Friday, August 05, 2005

VMWare - Remove Virtual Adapters from the summary page...

One thing that has always annoyed the hell outta me with VMWare Workstation, is that for some reason when you remove a Virtual Adapter, it doesn't get removed from the Virtual Network Editor summary page.

It's happened in every version from 4 onwards... it might have happened in 3.x too, but I've never used that! Anyways, to get rid of these entries, fire up regedit and go to the following key

HKLM\SOFTWARE\VMWare, Inc.\VMnetLib\VMnetConfig

and sure enough you will see subkeys with the names of all Virtual Network Adapters, past and present. Blow the keys away that correspond to non-existent adapters, restart the Virtual Network Editor and you're good!

Wednesday, August 03, 2005

TechEd 2005 Here I come!

I'm completely stoked! The company is sending me to TechEd this year, on the Gold Coast (yes I'm Australian). It will actually be the first TechEd I've been to. Ever since I found out Steve Riley will be presenting, I've been itching to go. I saw him a few years back at the first Microsoft security summit in Sydney. If you ever get a chance to see this guy present, do so... he's bloody awesome!

Sunday, July 10, 2005

Adding PATH entries with WiX...

I know I'm going to need this later, so I'm posting it somewhere easy for me to find...

[Component Id='AppendPath' Guid='XXX-XXX-XXX-XXX-XXX']
[Environment Id='AppendPath' Name='PATH' Action='create' System='yes' Part='last' Value='[INSTALLDIR]' /]

And that's how you would append your installation directory to the path statement of the machine your app gets installed on!

Monday, June 20, 2005

Install via RDP...

I don't know if you have ever tried installing stuff via RDP and got the error 'You must be logged on as an Administrator blah blah' even though you actually are logged on with an Administrative account... here is how you fix that:

Windows Registry Editor Version 5.00


Go forth, and install...

Sunday, June 19, 2005

WiX Rocks!!!

I remember reading about WiX a while ago, back I when I was doing more packaging. Never really gave it a good look at the time though.

Recently I was looking at creating a few custom installers (like an updated OpenSSH for Windows) and I immediately turned to NSIS. I started reading through the doco, and then remembered something about an xml based Windows Installer tool... WiX. A Google later I had found the binaries and a veeeeery nice tutorial.

And let me just say, it fucking rocks. I haven't even scratched the surface of what it can do, but I'll get there and share my learnings along the way.

Saturday, June 18, 2005

Something to watch late...

This is pretty cool... watching it by myself in the darkness of 1am made the impact greater, I am sure.

It's funny how you stumble across stuff like this... I was trying to find some more info on Windows Installer internals when I came across it. But then again, that's what makes the web, the web.

Thursday, June 16, 2005


Alas, another sleepness night... anyway, a quick note on extending vmware disks.

vmware comes with a command-line disk utility called 'vmware-vdiskmanager'. You can use this to do a number of things, but the main things are creating disks before you create a new vm, or extending existing vmdk's. I like to use it to create disks for any new vm I'm configuring, and then hitting the resulting -flat.vmdk file with contig.exe (from sysinternals) to ensure my vm is being built on a contiguous file. I'm also in the habit of creating fixed size disks so they don't become fragmented at a later date. I think it's a good practice to just create smallish primary disks for your OS (2Gb-4Gb, depending on your pagefile requirements), and then adding a second disk for whatever else you want to install. This is in line with how most enterprises would like to run their servers - not with such a tiny system drive, but segregating the OS disk from any application / data disks (even if that separation is only based on logical volumes). It also helps with fitting more vm's onto one physical disk. Quite often you're not using vm's for big installs anyway - more likely messing around with additonal OS components like DNS/DHCP/IIS/clustering/ etc or testing GPO's or other OS level config changes.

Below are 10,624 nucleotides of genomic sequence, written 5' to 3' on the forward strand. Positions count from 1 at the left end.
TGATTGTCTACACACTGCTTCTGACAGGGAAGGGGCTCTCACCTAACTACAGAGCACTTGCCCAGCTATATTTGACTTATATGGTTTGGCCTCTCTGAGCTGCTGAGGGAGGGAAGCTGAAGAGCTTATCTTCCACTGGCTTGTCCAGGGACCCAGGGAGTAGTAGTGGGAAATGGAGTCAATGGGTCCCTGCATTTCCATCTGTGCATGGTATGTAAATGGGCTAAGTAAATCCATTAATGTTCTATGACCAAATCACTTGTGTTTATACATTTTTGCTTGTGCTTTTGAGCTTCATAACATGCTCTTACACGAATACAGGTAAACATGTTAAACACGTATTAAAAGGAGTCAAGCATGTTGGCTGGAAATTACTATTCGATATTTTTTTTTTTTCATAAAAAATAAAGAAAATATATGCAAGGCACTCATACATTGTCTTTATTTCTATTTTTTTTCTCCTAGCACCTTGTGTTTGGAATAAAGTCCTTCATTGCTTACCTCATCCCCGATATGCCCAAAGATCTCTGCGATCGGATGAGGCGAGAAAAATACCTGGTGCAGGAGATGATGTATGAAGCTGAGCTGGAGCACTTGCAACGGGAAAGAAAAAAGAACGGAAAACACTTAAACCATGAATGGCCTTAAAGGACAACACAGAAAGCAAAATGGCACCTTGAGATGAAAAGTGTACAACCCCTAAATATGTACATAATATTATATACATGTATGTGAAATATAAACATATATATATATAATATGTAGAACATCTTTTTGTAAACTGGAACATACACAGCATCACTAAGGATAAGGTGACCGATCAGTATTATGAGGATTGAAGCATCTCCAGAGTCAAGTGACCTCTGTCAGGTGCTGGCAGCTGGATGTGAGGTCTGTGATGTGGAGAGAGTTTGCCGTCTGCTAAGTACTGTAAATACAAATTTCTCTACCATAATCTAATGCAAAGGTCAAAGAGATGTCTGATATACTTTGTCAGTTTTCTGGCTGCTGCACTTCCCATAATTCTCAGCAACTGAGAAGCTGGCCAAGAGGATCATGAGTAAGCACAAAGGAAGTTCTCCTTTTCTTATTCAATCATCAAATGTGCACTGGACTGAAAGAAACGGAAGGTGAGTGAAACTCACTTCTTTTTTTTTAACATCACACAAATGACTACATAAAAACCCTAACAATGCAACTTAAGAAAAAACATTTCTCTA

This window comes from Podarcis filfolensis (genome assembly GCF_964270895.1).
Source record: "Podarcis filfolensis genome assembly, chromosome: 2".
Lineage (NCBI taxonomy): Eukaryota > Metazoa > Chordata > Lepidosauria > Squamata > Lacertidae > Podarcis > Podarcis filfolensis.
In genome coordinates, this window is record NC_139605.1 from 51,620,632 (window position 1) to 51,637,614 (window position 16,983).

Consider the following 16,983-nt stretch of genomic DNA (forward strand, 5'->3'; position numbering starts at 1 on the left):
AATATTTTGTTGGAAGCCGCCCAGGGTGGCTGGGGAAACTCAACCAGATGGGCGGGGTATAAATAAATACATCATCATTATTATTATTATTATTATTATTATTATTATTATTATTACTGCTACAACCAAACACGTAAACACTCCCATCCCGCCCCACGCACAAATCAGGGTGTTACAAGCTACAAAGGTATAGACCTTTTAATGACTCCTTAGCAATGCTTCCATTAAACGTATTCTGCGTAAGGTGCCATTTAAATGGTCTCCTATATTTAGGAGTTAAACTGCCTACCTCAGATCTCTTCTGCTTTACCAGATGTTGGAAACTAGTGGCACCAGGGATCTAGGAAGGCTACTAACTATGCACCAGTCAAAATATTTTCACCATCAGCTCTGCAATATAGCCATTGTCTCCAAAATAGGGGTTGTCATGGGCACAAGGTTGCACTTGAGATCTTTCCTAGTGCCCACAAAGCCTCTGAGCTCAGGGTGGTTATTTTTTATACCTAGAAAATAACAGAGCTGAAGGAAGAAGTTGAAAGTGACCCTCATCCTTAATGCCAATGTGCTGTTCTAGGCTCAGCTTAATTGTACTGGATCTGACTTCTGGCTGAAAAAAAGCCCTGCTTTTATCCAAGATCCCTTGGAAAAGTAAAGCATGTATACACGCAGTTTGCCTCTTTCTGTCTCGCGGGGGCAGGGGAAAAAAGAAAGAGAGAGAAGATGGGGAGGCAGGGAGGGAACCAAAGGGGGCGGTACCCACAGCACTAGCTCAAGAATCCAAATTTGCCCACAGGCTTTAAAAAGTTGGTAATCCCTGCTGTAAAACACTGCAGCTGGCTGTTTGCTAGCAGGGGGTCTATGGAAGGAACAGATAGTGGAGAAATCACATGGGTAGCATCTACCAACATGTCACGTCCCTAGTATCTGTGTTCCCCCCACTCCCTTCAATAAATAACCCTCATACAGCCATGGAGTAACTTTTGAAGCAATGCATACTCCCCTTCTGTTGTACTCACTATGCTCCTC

So anyway, to create a 2Gb IDE fixed-size disk, you issue the following command from the shell vmware-vdiskmanager -c -s 2Gb -a ide -t 2 "Windows XP Professional + SP2.vmdk" and then run contig -v "Windows XP Professional + SP2-flat.vmdk" after the disk is created. To see all the available parameters, just run vmware-vdiskmanager on it's own.

BTW, if you want to use the LSI Logic SCSI adapter with Windows 2000, you need this driver.

Thats about it for now... I'm feeling sleepy again.

Monday, June 13, 2005


I doubt you're ever needed the CAPSLOCK key... I know I never have. But if I had a dollar for everytime I've accidentally hit it mid-password, and then wondered why the hell my authentication failed, I'd be $2 richer... $3 tops. But 2 or 3 times is enough to annoy me - hey, when was the last time you met a tolerant sys admin?

So here's how you can turn it into an extra LShift.

Windows Registry Editor Version 5.00

[HKEY_LOCAL_MACHINE\SYSTEM\CurrentControlSet\Control\Keyboard Layout]
"Scancode Map"=hex:00,00,00,00,00,00,00,00,02,00,00,00,2a,00,3a,00,00,00,00,00
"Scancode Comment"="CAPSLOCK is now the same as LShift"

Schweeeet :). Windows being Windows, a reboot is needed to bring it into effect. If you want to just make it a null key, change the '2a' to '00'. Or if you want to make it some other key, download this and have a read. And if for some reason you ever want to go back, just:

Windows Registry Editor Version 5.00

[HKEY_LOCAL_MACHINE\SYSTEM\CurrentControlSet\Control\Keyboard Layout]

and Robert is your father's brother!